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The Films of 1912

Presented on a 1909 hand-cranked Power’s Model 6 Cameragraph motion picture machine, restored and cranked by Joe Rinaudo.


Featuring live musical accompaniment by Michael Mortilla.

The Academy of Motion Picture Arts and Sciences celebrated the year 1912 and its developmental contributions to motion pictures with a program of selected films in "A Century Ago: The Films of 1912." The program spotlighted dynamic competition between established studios and up-and-coming producers like Carl Laemmle of Universal and Adolph Zukor of Famous Players (which would eventually become Paramount). The development of cinematic language through faster editing, more advanced staging and production design, and a move from one-reel stories to feature-length formats made 1912 a particularly distinguished year.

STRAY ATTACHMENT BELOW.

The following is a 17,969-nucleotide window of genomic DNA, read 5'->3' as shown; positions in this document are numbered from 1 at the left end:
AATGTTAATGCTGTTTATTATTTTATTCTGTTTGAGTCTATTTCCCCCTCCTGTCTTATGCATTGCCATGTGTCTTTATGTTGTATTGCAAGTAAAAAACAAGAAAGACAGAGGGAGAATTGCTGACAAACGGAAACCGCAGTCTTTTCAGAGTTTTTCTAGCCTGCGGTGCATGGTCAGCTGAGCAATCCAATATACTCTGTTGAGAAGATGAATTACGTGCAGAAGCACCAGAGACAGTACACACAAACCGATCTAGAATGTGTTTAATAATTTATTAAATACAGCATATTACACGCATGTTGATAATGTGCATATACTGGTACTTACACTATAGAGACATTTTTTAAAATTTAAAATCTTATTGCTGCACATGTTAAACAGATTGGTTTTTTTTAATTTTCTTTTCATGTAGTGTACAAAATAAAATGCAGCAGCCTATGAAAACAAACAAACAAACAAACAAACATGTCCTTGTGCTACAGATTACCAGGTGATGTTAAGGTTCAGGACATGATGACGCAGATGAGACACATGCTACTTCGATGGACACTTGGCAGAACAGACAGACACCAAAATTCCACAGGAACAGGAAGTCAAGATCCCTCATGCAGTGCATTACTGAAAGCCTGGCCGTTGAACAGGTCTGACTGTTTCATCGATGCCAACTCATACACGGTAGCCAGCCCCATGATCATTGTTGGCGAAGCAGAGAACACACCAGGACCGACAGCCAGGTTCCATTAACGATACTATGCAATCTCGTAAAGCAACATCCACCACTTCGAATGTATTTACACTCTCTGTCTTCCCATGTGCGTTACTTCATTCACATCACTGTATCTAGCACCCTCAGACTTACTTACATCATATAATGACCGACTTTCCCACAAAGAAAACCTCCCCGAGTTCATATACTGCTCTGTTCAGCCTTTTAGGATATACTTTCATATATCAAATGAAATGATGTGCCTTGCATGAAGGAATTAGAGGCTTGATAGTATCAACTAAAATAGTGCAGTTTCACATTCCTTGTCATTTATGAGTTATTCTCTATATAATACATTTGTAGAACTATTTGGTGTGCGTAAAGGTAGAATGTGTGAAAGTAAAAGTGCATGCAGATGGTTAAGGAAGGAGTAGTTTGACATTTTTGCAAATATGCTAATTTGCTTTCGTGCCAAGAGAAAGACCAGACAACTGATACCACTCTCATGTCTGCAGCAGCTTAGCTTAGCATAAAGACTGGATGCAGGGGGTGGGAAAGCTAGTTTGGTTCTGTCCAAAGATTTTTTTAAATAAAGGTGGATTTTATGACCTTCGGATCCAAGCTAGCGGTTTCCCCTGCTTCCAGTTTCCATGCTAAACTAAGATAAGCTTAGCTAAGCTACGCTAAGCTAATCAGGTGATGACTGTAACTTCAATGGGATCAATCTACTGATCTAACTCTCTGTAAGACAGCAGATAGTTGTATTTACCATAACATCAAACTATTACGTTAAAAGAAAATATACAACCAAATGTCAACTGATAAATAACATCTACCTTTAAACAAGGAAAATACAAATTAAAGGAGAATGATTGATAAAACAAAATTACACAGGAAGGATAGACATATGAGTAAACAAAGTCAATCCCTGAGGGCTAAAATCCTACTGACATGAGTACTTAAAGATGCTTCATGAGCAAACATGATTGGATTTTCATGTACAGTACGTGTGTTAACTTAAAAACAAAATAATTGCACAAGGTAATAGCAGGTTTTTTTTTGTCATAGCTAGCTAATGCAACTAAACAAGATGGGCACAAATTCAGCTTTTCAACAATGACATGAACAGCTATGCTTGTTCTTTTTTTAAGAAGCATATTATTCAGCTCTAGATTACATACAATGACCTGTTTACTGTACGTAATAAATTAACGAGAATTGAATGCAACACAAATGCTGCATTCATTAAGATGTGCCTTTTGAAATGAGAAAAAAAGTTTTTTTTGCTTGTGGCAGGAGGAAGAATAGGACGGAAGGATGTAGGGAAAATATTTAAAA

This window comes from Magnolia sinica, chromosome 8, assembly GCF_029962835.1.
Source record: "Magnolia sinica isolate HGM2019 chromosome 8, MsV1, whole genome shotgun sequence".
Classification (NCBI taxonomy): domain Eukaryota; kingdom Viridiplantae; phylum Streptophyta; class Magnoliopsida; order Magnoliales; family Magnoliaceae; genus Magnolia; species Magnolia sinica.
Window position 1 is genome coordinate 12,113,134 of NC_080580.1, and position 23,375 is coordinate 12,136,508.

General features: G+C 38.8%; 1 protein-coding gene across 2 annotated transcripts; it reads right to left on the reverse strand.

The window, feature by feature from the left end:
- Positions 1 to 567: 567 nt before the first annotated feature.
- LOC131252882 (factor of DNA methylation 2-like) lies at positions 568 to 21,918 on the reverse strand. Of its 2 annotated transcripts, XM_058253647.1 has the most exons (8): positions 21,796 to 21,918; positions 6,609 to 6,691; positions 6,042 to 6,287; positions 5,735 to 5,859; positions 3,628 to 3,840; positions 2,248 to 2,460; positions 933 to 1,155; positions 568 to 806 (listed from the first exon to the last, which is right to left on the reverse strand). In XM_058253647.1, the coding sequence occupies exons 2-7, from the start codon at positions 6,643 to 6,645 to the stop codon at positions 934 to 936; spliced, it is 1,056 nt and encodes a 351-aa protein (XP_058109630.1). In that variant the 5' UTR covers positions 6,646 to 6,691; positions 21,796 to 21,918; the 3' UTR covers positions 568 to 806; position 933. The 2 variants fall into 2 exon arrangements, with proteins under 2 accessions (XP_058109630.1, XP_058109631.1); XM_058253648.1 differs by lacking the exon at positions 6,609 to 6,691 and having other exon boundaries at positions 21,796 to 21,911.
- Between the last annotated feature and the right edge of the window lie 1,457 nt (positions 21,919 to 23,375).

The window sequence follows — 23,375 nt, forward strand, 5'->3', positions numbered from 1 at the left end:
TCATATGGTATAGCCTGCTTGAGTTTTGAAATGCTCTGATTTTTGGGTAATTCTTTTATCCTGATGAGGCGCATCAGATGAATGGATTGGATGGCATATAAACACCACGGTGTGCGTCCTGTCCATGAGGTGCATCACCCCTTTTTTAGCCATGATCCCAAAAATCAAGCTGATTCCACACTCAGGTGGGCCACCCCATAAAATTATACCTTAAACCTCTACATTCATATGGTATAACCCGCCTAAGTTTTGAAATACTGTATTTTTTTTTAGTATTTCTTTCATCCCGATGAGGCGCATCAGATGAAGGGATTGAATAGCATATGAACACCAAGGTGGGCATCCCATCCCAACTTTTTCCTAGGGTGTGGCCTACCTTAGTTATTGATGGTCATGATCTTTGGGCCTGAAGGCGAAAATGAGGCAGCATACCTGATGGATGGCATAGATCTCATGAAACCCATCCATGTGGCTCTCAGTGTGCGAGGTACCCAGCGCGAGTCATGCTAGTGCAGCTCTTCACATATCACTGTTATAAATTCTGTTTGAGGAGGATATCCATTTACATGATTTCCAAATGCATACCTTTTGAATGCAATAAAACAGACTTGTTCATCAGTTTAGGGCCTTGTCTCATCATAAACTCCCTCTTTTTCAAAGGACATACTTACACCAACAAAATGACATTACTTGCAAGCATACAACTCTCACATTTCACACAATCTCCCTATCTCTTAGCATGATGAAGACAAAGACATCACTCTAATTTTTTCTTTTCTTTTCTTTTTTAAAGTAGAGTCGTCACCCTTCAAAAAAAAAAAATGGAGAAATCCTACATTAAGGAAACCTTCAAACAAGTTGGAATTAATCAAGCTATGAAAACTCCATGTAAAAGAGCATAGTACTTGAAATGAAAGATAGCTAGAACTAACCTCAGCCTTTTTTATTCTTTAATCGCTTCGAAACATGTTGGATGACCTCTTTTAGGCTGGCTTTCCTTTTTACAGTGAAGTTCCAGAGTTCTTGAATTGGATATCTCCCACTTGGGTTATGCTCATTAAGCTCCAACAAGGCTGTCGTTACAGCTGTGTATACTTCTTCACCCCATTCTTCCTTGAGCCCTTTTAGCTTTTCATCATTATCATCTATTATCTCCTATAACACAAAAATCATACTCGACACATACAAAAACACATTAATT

The program included newsreel footage of 1912 Los Angeles; "A Cure for Pokeritis" (Vitagraph), starring John Bunny; "Broncho Billy and the Schoolmistress" (Essanay), starring G.W. Anderson; "An Unseen Enemy" (Biograph), starring Lillian and Dorothy Gish; "At Coney Island" (Keystone), starring Mabel Normand; and "The Titanic," produced shortly after the ship sank a century ago.

Most prints were in 35mm and were drawn from the collections of the Academy Film Archive, the British Film Institute, the Library of Congress, the Museum of Modern Art, the EYE Filmmuseum, and the UCLA Film & Television Archive.

Event Information

December 10, 2012
Smith Rafael Film Center
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